- SourceAvailable from: Henrik Pedersen[Show abstract] [Hide abstract]
ABSTRACT: We present triethylboron (TEB) as a single-source precursor for chemical vapor deposition (CVD) of B x C thin films and study its gas phase chemistry under CVD conditions by quantum chemical calculations. A comprehensive thermochemical catalogue for the species of the gas phase chemistry of TEB is examined and found to be dominated by b-hydride eliminations of C 2 H 4 to yield BH 3. A complementary bimolecular reaction path based on H 2 assisted C 2 H 6 elimination to BH 3 is also significant at lower temperatures in the presence of hydrogen. Furthermore, we find a temperature window of 600–1000 1C for the deposition of X-ray amorphous B x C films with 2.5 r x r 4.5 from TEB. Films grown at temperatures below 600 1C contain high amounts of H, while temperatures above 1000 1C result in C-rich films. The film density and hardness are determined to be in the range of 2.40–2.65 g cm À3 and 29–39 GPa, respectively, within the determined temperature window.
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ABSTRACT: The European Spallation Source (ESS) in Lund, Sweden will become the world's leading neutron source for the study of materials. The instruments are being selected from conceptual proposals submitted by groups from around Europe. These instruments present numerous challenges for detector technology in the absence of the availability of Helium-3, which is the default choice for detectors for instruments built until today and due to the extreme rates expected across the ESS instrument suite. Additionally a new generation of source requires a new generation of detector technologies to fully exploit the opportunities that this source provides. The detectors will be sourced from partners across Europe through numerous in-kind arrangements; a process that is somewhat novel for the neutron scattering community. This contribution presents briefly the current status of detectors for the ESS, and outlines the timeline to completion. For a conjectured instrument suite based upon instruments recommended for construction, a recently updated snapshot of the current expected detector requirements is presented. A strategy outline as to how these requirements might be tackled by novel detector developments is shown. In terms of future developments for the neutron community, synergies should be sought with other disciples, as recognized by various recent initiatives in Europe, in the context of the fundamentally multi-disciplinary nature of detectors. This strategy has at its basis the in-kind and collaborative partnerships necessary to be able to produce optimally performant detectors that allow the ESS instruments to be world-leading. This foresees and encourages a high level of collaboration and interdependence at its core, and rather than each group being all-rounders in every technology, the further development of centres of excellence across Europe for particular technologies and niches.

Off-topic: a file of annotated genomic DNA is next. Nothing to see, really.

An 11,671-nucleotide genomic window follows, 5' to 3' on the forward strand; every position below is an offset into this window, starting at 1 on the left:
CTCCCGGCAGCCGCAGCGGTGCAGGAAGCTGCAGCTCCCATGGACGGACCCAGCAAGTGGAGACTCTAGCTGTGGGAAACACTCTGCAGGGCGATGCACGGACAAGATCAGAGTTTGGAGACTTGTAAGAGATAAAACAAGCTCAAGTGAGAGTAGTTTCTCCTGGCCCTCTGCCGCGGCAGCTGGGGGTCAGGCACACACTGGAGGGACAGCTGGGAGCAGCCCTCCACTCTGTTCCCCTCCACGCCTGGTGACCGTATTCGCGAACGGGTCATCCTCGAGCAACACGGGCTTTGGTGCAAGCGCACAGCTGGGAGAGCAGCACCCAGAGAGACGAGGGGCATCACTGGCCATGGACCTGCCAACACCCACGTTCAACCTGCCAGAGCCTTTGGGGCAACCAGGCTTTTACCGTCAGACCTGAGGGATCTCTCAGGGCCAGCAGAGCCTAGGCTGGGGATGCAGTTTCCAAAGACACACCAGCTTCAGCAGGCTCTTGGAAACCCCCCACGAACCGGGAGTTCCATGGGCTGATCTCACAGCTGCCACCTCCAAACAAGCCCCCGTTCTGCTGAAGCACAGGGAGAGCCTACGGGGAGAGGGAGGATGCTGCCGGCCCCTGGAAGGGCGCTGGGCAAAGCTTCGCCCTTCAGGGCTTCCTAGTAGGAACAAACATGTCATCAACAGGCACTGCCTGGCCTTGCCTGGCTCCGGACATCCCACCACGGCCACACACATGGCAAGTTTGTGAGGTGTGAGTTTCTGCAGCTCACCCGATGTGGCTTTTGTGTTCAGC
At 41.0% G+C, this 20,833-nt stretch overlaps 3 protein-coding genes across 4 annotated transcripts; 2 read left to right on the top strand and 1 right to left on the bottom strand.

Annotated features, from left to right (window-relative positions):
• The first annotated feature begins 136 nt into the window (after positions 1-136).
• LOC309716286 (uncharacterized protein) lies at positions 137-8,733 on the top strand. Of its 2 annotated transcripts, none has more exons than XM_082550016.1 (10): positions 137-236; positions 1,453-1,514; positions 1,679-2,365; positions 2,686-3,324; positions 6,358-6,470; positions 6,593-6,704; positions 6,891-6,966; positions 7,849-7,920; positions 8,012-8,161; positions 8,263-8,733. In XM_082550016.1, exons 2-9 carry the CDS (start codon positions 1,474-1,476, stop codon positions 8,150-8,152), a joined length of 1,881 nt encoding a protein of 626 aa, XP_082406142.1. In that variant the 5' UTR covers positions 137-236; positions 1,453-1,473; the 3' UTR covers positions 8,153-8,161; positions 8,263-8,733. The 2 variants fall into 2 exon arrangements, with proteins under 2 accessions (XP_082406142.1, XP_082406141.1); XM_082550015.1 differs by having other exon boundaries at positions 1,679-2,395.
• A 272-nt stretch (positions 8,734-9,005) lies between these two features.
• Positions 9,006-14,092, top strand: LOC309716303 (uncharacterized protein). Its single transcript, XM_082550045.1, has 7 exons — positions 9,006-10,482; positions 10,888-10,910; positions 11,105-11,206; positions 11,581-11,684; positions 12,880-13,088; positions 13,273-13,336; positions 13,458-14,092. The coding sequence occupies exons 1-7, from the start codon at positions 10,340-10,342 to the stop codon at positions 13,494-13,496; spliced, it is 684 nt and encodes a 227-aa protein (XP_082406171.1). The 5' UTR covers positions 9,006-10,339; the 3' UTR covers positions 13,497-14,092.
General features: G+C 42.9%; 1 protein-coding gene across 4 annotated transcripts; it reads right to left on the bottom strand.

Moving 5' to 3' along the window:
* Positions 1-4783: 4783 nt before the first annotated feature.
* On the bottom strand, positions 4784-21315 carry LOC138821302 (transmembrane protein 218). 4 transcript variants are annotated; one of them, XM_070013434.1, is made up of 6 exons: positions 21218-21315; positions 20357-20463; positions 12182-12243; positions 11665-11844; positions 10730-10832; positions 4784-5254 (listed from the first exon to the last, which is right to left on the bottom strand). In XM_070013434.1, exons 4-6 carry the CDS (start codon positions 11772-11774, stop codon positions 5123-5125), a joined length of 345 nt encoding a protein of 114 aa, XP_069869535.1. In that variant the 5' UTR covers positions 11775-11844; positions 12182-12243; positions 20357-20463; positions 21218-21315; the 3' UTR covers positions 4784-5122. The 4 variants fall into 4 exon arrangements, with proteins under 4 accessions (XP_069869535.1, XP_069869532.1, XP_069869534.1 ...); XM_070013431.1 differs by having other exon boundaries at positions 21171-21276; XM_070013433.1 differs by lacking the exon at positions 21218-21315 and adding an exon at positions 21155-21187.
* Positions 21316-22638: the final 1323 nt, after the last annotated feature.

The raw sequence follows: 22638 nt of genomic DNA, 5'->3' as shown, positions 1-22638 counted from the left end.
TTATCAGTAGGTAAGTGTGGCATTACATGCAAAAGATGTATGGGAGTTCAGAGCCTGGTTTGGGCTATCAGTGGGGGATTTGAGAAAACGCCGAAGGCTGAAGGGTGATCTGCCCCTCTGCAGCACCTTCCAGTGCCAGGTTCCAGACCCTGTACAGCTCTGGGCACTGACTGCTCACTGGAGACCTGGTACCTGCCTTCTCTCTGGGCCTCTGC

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ABSTRACT: ESS server PDF download link http://eval.esss.lu.se/DocDB/0002/000274/014/TDR_online_ver_all.pdf ESS, the European Spallation Source, will be a major user facility at which researchers from academia and industry will investigate scientific questions using neutron beams. Neutron methods provide insights about the molecular building blocks of matter not available by other means. They are used for both basic and applied research. ESS will be a slow neutron source of unparallelled power and scientific performance. It will deliver its first protons to a solid, rotating tungsten target in 2019, which will in turn generate neutrons for delivery to an initial suite of seven neutron scattering research instruments. ESS will reach its full design specifications in 2025, with a suite of 22 research instruments. The publication of the Technical Design Report in 2013 represents an important milestone for the ESS project, marking its readiness to move forward with construction activities. This executive overview provides a brief summary of the key insights and findings of the Technical Design Report.
Conference Paper: Detectors for the European Spallation Source[Show abstract] [Hide abstract]
ABSTRACT: The European Spallation Source (ESS) in Lund, Sweden will become the world's leading neutron source for the study of materials by 2025. First neutrons will be produced in 2019. It will be a long pulse source, with an average beam power of 5 MW delivered to the target station. The pulse length will be 2.86 ms and the repetition rate 14 Hz. The ESS is presently in a design update phase, which ends in February 2013 with a Technical Design Report (TDR). Construction will subsequently start with the goal of bringing the first seven instruments into operation in 2019 at the same time as the source. The full baseline suite of 22 instruments will be brought online by 2025. These instruments present numerous challenges for detector technology in the absence of the availability of Helium-3, which is the default choice for detectors for instruments built until today. Additionally a new generation of source requires a new generation of detector technologies to fully exploit the opportunities that this source provides. This contribution presents briefly the current status of the ESS, and outlines the timeline to completion. The number of instruments and the framework for the decisions on which instruments should be built are shown. For a conjectured full instrument suite, which has been chosen for demonstration purposes for the TDR, a snapshot of the current expected detector requirements is presented. An outline as to how some of these requirements might be tackled is shown. Given that the delivery of the ESS TDR is only a few months away, this contribution reflects strongly the content of the TDR.